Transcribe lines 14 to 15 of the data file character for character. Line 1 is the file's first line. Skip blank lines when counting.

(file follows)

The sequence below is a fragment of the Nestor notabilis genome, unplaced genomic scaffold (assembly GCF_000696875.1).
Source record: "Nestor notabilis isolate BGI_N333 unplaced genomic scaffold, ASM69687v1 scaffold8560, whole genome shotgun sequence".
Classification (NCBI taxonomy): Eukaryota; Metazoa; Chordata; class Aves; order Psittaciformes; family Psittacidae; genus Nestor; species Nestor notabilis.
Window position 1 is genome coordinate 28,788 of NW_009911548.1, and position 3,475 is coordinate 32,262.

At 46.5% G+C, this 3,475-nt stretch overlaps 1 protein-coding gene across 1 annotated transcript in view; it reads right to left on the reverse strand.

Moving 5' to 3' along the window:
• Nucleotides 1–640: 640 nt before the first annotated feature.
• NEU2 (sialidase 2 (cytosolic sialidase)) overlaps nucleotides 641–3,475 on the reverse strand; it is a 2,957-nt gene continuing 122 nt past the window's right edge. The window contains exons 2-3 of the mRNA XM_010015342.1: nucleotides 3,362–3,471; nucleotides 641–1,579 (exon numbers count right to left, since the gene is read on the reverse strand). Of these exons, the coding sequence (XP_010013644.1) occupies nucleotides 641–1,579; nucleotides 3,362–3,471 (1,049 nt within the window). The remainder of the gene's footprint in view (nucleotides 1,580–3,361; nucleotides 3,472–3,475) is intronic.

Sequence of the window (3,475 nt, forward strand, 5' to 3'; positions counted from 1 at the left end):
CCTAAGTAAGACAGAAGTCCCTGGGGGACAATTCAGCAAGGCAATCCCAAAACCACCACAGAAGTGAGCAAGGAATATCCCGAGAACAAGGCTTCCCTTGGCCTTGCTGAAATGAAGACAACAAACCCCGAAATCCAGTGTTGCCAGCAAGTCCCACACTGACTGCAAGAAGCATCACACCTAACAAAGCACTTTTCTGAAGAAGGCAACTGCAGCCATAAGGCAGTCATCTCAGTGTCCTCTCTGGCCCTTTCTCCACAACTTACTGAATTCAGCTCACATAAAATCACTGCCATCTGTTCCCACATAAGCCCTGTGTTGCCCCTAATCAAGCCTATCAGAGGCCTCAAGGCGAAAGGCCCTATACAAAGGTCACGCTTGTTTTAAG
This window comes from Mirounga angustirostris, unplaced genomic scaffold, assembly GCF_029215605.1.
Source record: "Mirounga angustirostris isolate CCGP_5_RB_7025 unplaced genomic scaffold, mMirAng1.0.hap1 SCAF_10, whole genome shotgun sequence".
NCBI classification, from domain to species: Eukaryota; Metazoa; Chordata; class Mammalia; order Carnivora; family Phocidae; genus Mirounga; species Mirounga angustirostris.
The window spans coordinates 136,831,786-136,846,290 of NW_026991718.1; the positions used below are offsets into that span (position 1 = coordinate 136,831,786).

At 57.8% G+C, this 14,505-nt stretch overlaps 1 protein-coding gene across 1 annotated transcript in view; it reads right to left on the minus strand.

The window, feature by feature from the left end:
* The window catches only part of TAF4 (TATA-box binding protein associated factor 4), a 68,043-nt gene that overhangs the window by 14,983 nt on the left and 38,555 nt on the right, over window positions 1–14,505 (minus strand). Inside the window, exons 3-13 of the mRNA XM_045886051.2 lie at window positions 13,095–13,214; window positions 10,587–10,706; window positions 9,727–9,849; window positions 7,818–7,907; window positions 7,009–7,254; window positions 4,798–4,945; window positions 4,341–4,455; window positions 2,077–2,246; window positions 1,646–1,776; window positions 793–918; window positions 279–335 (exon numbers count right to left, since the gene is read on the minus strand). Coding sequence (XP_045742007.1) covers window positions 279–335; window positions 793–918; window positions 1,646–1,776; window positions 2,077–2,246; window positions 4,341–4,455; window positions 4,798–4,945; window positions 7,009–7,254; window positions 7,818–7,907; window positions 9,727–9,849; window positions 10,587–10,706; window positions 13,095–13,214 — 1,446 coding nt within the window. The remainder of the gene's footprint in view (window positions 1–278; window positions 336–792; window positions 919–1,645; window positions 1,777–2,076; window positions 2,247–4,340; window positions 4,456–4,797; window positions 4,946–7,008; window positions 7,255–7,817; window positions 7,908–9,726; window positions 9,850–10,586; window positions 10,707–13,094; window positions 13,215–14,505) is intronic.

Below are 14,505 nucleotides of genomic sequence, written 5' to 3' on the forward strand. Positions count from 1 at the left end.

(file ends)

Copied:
The window spans coordinates 136,831,786-136,846,290 of NW_026991718.1; the positions used below are offsets into that span (position 1 = coordinate 136,831,786).

At 57.8% G+C, this 14,505-nt stretch overlaps 1 protein-coding gene across 1 annotated transcript in view; it reads right to left on the minus strand.